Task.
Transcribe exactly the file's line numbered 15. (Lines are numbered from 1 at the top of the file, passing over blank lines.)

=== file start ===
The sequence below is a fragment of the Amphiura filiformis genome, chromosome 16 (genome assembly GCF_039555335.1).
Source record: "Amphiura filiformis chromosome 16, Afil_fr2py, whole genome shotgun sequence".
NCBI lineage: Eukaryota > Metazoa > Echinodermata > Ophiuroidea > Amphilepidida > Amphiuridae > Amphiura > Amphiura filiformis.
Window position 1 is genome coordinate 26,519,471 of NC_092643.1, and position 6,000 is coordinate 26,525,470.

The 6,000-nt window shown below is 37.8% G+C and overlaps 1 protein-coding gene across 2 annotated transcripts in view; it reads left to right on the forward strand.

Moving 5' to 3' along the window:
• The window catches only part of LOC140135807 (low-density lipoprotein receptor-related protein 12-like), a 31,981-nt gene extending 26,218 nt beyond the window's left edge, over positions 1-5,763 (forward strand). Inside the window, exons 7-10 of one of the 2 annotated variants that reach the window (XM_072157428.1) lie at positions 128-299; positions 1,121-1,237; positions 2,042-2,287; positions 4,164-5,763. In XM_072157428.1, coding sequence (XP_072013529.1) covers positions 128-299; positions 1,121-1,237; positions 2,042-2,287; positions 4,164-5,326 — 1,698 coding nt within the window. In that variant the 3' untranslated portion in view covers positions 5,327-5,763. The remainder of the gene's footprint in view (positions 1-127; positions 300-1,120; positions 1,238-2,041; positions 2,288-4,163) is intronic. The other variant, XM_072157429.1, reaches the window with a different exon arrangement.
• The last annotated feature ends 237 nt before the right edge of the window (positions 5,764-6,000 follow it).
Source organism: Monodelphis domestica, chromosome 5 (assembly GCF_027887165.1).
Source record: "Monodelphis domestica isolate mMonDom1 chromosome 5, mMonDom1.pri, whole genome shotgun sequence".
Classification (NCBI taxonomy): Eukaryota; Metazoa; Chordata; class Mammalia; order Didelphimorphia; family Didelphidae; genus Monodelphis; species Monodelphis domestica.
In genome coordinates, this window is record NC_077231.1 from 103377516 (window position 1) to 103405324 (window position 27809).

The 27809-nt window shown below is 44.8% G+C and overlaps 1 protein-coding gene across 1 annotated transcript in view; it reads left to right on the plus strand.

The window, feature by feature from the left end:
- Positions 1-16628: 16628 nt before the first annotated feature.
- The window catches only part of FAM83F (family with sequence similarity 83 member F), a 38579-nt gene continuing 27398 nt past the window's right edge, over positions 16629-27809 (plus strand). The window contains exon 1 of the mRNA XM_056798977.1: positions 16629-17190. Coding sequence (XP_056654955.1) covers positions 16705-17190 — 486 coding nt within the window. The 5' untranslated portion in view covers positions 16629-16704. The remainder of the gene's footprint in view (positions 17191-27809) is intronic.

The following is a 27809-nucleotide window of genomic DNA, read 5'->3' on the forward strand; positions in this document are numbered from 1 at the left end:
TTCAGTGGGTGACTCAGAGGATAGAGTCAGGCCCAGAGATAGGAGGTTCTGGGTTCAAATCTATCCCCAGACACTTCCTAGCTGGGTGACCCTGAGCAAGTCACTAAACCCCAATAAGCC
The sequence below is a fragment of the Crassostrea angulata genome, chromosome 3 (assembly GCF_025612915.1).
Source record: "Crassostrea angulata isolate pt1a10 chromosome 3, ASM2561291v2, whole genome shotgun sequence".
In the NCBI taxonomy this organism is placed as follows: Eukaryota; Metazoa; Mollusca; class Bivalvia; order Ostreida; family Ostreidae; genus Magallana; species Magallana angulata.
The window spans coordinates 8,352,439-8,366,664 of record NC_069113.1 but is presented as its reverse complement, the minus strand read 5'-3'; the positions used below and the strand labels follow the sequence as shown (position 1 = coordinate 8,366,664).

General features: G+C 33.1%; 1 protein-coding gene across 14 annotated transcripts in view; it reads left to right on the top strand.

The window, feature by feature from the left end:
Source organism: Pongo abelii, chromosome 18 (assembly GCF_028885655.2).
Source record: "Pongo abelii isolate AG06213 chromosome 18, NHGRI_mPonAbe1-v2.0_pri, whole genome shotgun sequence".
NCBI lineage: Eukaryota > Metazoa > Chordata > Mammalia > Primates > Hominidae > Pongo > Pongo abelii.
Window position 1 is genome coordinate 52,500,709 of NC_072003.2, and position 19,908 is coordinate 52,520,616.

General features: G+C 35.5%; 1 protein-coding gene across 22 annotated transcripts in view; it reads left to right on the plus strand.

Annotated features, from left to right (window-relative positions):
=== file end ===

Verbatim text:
- Positions 1-16628: 16628 nt before the first annotated feature.